co-founder agreement – short form

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This is a short form co-founder agreement intended for use by the founders of a new startup who wish to provide for some level of claw-back of a co-founder’s initial shareholding if he or she ceases to work for the company (whether as an employee or contractor).  In this document, the company’s right to purchase shares is limited to a situation where the co-founder ceases to work for the company, i.e. there is no expected contribution from the co-founder.  If you would like the company to be able to repurchase shares for a failure by the co-founder to contribute to the company, use the long form of this document on our website instead.

This type of arrangement is referred to in the startup and venture capital world as “founder vesting”.

Founder vesting is common with Silicon Valley startups, and is becoming more popular in New Zealand as co-founders are increasingly meeting through incubators or accelerator programmes rather than through longstanding business, professional or social relationships.

The approach taken in this document is to provide for progressive vesting of a co-founder’s shares over a set period (e.g. 36 months).  If the co-founder leaves the company during that period, the company has the option to repurchase unvested shares for the price originally paid by the co-founder for those shares (which will usually be nil, if the shares were issued on incorporation of the company).

There are a number of important health warnings that go with the use of founder vesting arrangements in New Zealand, and to the use of this document in particular:

  • founders wishing to set up a vesting arrangement must obtain tax advice on the proposed arrangement before using this document.  In some circumstances, the implementation of vesting arrangements in New Zealand companies may give rise to tax liabilities
  • founders need to think carefully about the percentage of each co-founder’s shares that are subject to vesting, and about the overall vesting period.  The forced sale of shares is a blunt instrument, and could result in harsh outcomes if you get the percentage and/or vesting period wrong
  • the vesting provisions in this document are administered by the board of the company.  This may not work where there is an even number of directors on the board, as a majority vote of directors will be required for any actions taken by the company under this document.  This is likely to be a particular problem for startups owned 50/50 by two co-founders, and an amended version of this document is probably required in those circumstances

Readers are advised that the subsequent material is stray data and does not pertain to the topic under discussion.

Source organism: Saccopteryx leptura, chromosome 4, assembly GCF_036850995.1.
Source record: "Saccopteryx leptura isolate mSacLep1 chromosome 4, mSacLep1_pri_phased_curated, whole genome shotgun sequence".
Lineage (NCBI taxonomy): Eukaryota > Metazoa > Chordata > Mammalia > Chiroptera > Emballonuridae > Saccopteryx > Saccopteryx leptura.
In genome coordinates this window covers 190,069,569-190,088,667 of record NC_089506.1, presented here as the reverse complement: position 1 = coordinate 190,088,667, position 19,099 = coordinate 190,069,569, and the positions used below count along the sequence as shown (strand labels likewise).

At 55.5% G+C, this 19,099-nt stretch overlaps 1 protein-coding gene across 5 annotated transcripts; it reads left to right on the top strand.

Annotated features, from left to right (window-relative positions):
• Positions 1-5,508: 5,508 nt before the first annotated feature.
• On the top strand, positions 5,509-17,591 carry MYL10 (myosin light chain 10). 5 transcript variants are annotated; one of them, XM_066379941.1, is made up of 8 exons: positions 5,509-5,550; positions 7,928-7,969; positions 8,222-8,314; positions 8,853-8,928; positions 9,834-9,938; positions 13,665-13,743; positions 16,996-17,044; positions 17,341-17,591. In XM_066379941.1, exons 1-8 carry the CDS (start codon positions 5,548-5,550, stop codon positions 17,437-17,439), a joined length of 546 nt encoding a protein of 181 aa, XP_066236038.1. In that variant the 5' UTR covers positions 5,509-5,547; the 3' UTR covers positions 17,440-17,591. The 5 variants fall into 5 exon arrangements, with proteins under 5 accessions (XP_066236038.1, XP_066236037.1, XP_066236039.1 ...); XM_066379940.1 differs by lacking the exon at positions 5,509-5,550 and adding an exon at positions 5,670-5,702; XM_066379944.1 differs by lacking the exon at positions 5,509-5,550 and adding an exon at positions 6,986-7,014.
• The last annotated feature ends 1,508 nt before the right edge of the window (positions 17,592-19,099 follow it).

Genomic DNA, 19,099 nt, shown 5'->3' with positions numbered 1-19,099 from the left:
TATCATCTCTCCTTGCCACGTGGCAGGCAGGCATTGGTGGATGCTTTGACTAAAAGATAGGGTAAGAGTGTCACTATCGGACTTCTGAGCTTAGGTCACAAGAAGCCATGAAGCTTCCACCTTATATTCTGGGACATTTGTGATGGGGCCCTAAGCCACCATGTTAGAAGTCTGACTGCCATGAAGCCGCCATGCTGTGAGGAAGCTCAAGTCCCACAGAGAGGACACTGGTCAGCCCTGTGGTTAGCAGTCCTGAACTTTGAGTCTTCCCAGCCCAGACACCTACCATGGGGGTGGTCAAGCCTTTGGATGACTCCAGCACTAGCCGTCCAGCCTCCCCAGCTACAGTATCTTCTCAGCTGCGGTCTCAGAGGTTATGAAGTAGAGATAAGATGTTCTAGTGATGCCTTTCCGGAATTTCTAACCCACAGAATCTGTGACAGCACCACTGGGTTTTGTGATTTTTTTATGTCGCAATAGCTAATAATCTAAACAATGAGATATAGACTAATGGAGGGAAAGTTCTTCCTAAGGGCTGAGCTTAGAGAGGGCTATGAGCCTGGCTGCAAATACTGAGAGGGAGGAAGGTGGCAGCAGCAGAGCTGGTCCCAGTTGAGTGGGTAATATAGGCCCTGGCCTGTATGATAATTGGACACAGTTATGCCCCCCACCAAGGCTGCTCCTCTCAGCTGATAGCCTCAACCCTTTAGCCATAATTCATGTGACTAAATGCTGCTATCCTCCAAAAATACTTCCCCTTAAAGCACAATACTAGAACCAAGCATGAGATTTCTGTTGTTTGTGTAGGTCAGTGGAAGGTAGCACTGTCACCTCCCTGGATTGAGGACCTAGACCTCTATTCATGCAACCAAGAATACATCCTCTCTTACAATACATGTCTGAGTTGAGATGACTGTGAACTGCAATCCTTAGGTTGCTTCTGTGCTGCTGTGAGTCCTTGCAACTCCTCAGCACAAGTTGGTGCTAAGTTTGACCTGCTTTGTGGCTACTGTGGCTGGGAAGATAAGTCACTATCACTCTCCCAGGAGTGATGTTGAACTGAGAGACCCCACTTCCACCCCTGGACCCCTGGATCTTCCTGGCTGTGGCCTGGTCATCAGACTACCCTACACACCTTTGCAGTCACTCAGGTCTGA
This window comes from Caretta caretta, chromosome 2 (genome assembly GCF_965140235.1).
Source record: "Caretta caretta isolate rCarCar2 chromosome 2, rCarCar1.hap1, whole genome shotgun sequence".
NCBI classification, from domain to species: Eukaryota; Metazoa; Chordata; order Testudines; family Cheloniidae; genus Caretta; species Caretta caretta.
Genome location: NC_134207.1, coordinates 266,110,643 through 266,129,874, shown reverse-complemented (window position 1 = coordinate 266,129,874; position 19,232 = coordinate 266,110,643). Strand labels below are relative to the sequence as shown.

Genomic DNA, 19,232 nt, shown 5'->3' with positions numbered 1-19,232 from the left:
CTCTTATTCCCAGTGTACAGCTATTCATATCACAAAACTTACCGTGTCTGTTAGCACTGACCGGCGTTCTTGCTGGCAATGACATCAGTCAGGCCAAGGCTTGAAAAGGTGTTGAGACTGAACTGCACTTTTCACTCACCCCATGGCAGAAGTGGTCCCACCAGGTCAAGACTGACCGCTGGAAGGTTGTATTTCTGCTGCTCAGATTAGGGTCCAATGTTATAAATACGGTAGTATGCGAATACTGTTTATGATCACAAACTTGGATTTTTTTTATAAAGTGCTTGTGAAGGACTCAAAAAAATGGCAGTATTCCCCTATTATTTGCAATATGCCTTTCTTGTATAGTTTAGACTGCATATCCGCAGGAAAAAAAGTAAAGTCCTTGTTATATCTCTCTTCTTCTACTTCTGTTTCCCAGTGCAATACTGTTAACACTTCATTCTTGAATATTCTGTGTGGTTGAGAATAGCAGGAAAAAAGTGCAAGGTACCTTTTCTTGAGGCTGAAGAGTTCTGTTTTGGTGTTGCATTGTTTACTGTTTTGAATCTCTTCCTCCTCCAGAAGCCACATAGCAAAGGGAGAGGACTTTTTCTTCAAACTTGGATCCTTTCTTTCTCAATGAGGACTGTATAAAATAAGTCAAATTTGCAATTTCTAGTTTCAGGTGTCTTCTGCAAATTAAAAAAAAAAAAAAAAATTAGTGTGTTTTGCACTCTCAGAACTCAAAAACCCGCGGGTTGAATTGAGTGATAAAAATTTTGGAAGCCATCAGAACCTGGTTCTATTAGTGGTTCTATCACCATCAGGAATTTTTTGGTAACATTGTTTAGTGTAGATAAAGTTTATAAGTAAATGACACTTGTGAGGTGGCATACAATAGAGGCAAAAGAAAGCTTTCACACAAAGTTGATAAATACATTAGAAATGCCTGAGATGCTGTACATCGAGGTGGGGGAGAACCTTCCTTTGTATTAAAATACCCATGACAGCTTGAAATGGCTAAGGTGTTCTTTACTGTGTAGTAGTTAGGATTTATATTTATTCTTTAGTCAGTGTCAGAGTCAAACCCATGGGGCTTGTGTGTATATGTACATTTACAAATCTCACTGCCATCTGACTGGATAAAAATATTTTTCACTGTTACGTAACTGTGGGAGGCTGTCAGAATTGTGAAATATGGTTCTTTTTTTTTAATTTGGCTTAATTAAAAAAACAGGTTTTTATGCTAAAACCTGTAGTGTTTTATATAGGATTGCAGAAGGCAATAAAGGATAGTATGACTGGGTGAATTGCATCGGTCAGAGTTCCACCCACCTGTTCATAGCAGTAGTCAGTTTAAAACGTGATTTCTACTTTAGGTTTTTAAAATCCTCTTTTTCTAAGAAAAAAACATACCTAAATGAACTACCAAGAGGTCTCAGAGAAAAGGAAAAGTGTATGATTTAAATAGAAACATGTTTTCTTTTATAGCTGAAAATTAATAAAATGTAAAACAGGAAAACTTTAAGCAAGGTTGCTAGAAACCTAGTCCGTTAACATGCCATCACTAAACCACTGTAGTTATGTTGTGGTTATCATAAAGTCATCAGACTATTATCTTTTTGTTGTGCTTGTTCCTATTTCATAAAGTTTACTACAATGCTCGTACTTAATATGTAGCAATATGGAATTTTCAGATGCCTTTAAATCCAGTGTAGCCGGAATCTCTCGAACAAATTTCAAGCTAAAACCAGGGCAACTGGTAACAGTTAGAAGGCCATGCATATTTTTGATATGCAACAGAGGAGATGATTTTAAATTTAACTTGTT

• similarly, this document may not be acceptable to a co-founder who holds more than 50% of the company or otherwise controls the board.  A majority owner of a startup may not wish to be subject to any form of vesting arrangement and may want this to only apply to his or her minority co-founders
  • while vesting can be an equitable way to manage the comings and goings of co-founders in the early stages of a venture, we think founders should think carefully about whether the original vesting arrangements should continue once a company is ready to raise capital from professional investors.  If investors require some element of founder vesting to ensure the commitment of the co-founders to the company, it may be appropriate to agree a new vesting schedule and an updated purchase price.

Founders using this document will need to ensure that their company’s constitution expressly permits share buy backs (see the Simmonds Stewart template constitution, which expressly permits share buy backs, on the doc makers page on our website).

This document is not intended to cover broader matters relating to the management and governance of the company, and the relationship between its shareholders (e.g. the right to appoint directors, matters requiring special approvals, non-competes, etc.).  Those matters are more often covered in a shareholders’ agreement (see the templates page on our website).

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